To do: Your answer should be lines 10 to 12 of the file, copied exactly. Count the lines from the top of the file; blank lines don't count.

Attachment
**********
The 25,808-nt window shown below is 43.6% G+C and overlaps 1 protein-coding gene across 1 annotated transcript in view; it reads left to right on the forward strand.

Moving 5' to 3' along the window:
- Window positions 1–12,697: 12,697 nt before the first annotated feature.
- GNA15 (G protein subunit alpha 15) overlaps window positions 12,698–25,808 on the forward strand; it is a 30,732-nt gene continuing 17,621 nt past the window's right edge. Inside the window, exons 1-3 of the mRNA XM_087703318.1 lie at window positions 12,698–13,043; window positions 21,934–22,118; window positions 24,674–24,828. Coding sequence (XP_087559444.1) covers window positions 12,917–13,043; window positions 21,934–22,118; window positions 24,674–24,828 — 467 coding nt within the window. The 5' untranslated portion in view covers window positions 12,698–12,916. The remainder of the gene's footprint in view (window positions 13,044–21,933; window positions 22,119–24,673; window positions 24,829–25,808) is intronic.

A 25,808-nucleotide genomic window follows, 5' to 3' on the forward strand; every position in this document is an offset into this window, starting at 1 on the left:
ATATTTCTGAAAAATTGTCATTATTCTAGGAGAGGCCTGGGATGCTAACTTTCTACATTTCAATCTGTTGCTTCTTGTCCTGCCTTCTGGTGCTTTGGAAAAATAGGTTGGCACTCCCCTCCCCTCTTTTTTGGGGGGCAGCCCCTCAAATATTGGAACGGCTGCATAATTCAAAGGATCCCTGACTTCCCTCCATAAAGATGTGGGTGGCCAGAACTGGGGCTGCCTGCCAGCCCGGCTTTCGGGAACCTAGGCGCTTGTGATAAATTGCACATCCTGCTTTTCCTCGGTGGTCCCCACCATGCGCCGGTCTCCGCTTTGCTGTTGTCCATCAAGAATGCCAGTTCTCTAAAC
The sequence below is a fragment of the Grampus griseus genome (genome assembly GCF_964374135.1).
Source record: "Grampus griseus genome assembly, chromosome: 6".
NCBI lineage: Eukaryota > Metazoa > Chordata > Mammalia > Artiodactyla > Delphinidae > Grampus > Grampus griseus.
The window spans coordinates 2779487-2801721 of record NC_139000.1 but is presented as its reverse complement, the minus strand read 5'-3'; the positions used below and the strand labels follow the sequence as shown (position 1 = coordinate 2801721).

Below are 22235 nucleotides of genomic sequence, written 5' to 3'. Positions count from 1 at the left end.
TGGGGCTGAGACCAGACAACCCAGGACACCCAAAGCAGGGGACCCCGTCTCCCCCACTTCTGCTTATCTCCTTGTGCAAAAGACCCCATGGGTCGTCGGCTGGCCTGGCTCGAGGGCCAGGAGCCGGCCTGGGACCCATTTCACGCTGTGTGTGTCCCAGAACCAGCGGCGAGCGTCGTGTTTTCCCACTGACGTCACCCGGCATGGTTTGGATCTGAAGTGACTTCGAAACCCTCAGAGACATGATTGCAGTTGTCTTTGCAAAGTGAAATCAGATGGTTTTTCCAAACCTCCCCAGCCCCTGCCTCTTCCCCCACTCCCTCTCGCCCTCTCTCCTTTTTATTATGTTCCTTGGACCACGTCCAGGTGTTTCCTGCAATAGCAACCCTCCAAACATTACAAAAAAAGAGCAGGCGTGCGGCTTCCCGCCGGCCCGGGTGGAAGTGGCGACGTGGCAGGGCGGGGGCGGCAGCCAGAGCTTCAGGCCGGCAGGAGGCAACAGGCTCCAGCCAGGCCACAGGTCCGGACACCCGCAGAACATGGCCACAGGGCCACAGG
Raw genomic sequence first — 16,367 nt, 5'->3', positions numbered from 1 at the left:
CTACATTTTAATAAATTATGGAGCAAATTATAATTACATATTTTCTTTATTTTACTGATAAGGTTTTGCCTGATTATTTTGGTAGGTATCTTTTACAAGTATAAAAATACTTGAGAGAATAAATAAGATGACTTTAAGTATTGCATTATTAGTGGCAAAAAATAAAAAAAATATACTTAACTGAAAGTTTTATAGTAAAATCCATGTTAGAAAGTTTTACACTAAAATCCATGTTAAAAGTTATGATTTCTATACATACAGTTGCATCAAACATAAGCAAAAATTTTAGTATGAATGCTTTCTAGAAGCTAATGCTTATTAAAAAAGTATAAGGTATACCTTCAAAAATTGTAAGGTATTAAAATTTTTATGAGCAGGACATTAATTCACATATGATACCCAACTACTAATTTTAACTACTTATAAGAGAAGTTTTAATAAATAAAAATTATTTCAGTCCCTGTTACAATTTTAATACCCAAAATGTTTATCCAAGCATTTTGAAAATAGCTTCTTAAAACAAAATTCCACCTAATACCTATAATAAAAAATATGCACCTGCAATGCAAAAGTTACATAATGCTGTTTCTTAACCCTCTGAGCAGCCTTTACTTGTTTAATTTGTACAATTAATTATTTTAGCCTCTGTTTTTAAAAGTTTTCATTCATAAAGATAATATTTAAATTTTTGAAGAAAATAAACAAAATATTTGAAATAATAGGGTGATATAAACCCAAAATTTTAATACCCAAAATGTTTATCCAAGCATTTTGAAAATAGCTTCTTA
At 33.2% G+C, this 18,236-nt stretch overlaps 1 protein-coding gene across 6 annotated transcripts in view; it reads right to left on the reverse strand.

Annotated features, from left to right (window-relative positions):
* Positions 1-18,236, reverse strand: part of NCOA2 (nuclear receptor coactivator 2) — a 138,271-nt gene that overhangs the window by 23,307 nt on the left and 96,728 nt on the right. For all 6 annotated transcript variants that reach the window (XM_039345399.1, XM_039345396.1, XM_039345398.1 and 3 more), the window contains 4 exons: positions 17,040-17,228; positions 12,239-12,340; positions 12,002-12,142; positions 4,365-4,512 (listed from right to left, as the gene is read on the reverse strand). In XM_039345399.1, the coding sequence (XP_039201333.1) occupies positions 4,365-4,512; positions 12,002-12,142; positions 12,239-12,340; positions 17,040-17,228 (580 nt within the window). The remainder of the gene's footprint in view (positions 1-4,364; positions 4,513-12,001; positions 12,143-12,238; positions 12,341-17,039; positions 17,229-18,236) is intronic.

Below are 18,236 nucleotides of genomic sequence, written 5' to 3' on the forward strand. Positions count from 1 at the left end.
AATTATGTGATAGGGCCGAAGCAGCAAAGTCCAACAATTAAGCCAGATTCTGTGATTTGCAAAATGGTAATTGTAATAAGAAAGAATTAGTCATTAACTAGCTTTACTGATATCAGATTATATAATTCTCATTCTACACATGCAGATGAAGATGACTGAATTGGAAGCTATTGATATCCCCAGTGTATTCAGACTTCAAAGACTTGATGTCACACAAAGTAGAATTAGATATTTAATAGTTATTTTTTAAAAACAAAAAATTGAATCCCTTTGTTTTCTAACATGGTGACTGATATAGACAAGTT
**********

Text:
The window spans coordinates 2779487-2801721 of record NC_139000.1 but is presented as its reverse complement, the minus strand read 5'-3'; the positions used below and the strand labels follow the sequence as shown (position 1 = coordinate 2801721).

Below are 22235 nucleotides of genomic sequence, written 5' to 3'. Positions count from 1 at the left end.
TGGGGCTGAGACCAGACAACCCAGGACACCCAAAGCAGGGGACCCCGTCTCCCCCACTTCTGCTTATCTCCTTGTGCAAAAGACCCCATGGGTCGTCGGCTGGCCTGGCTCGAGGGCCAGGAGCCGGCCTGGGACCCATTTCACGCTGTGTGTGTCCCAGAACCAGCGGCGAGCGTCGTGTTTTCCCACTGACGTCACCCGGCATGGTTTGGATCTGAAGTGACTTCGAAACCCTCAGAGACATGATTGCAGTTGTCTTTGCAAAGTGAAATCAGATGGTTTTTCCAAACCTCCCCAGCCCCTGCCTCTTCCCCCACTCCCTCTCGCCCTCTCTCCTTTTTATTATGTTCCTTGGACCACGTCCAGGTGTTTCCTGCAATAGCAACCCTCCAAACATTACAAAAAAAGAGCAGGCGTGCGGCTTCCCGCCGGCCCGGGTGGAAGTGGCGACGTGGCAGGGCGGGGGCGGCAGCCAGAGCTTCAGGCCGGCAGGAGGCAACAGGCTCCAGCCAGGCCACAGGTCCGGACACCCGCAGAACATGGCCACAGGGCCACAGG